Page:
Trellis for Climbers

A trellis panel, cloaked in an evergreen climber, will screen a blank wall or an ugly view; with the addition of a few hanging pots, it will make an attractive feature in its own right.

Traditionally, trellis is used to support climbing plants, but by hanging pots from it as well, you can turn it into a truly versatile and attractive feature. Grow an evergreen climber on the trellis to provide a backdrop for pots of bright flowers or contrasting foliage. Use colourful annuals, or perhaps evergreen perennials for all-year-round interest.

Make sure that the trellis panel is firmly attached to a wall or posts to support the extra weight of the pots. These should be securely wired to the trellis panel or hung on sturdy, S-shaped butchers’ hooks.


Fixing trellis to walls

Plants need room to climb freely around trellis, so use cotton reels or wooden blocks as spacers to hold the panel clear of the wall.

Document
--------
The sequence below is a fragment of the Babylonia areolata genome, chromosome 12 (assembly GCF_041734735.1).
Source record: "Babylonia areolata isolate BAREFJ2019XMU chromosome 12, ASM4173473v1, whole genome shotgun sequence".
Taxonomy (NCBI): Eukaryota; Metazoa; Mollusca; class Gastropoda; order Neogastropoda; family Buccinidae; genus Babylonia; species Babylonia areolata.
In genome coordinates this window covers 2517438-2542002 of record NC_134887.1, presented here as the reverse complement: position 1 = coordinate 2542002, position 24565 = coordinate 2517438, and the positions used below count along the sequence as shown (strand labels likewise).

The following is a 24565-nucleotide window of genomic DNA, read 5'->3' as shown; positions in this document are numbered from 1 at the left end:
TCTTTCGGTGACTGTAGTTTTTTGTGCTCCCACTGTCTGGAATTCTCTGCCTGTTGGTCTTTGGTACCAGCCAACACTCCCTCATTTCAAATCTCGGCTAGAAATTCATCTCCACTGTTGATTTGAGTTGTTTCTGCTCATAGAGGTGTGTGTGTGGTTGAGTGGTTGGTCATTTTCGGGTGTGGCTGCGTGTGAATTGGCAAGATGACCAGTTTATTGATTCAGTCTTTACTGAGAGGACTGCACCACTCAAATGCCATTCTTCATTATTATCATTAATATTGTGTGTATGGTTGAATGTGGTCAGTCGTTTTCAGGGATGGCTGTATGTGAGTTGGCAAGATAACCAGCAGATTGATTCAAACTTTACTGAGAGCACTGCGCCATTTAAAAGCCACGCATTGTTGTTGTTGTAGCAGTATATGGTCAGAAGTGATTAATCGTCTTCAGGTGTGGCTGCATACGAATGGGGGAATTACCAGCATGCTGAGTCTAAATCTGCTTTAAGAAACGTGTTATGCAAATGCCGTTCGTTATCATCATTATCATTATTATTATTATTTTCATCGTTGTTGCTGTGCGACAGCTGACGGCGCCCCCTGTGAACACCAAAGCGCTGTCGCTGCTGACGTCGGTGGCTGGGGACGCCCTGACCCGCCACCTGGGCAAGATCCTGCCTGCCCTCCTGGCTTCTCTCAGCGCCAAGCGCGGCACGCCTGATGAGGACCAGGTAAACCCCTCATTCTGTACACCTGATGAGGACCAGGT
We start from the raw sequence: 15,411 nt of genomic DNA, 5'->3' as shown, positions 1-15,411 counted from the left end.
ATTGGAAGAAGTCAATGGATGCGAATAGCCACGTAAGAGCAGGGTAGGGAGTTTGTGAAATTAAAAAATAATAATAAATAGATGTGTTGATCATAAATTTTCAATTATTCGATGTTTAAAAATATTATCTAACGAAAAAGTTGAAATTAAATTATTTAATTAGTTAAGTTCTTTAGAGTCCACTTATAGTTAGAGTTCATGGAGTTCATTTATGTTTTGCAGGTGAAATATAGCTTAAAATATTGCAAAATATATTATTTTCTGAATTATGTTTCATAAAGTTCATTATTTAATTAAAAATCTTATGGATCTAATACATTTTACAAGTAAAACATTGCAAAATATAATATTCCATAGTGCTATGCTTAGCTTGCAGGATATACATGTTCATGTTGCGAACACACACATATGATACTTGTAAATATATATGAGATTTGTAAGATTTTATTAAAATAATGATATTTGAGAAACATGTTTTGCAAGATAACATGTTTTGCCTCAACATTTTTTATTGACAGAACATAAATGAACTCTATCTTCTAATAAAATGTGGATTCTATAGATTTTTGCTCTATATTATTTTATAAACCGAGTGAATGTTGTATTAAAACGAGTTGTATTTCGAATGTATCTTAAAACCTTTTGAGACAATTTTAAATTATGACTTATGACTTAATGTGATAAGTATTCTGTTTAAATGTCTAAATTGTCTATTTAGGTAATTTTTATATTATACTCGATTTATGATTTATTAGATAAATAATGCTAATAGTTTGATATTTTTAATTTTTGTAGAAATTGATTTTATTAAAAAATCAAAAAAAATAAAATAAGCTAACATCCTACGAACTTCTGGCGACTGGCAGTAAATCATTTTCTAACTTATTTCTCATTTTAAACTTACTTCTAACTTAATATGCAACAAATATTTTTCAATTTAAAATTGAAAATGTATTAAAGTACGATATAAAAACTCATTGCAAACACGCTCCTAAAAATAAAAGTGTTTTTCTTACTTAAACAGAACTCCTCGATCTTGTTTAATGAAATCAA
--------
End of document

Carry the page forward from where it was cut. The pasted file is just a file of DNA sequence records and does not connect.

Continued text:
1. If the hanging pots don’t have flat bases, stand them in a flowerpot while you plant them up. Since the pots have no drainage holes, add a layer of drainage material, such as perlite. Then put in some compost.

2. Remove the Pelargonium from its plastic pot by holding it upside down and squeezing the pot to release the rootball. Place in the clay pot and fill around the rootball with more compost, firming with your fingertips.

3. The Helianthemum is a rock plant and prefers a free-draining compost, so mix some horticultural grit with the compost before planting up the hanging pot. Make sure the grit and compost are mixed thoroughly.

4. Remove the Helianthemum from its pot and stand it on the compost in the clay pot. Make sure the top of the rootball is just below the rim and fill around it with compost mix. Firm lightly. Pot-up the Ivy in the same manner.

01. July 2013 by Dave Pinkney
Categories: Fruit Trees | Comments Off on Trellis for Climbers


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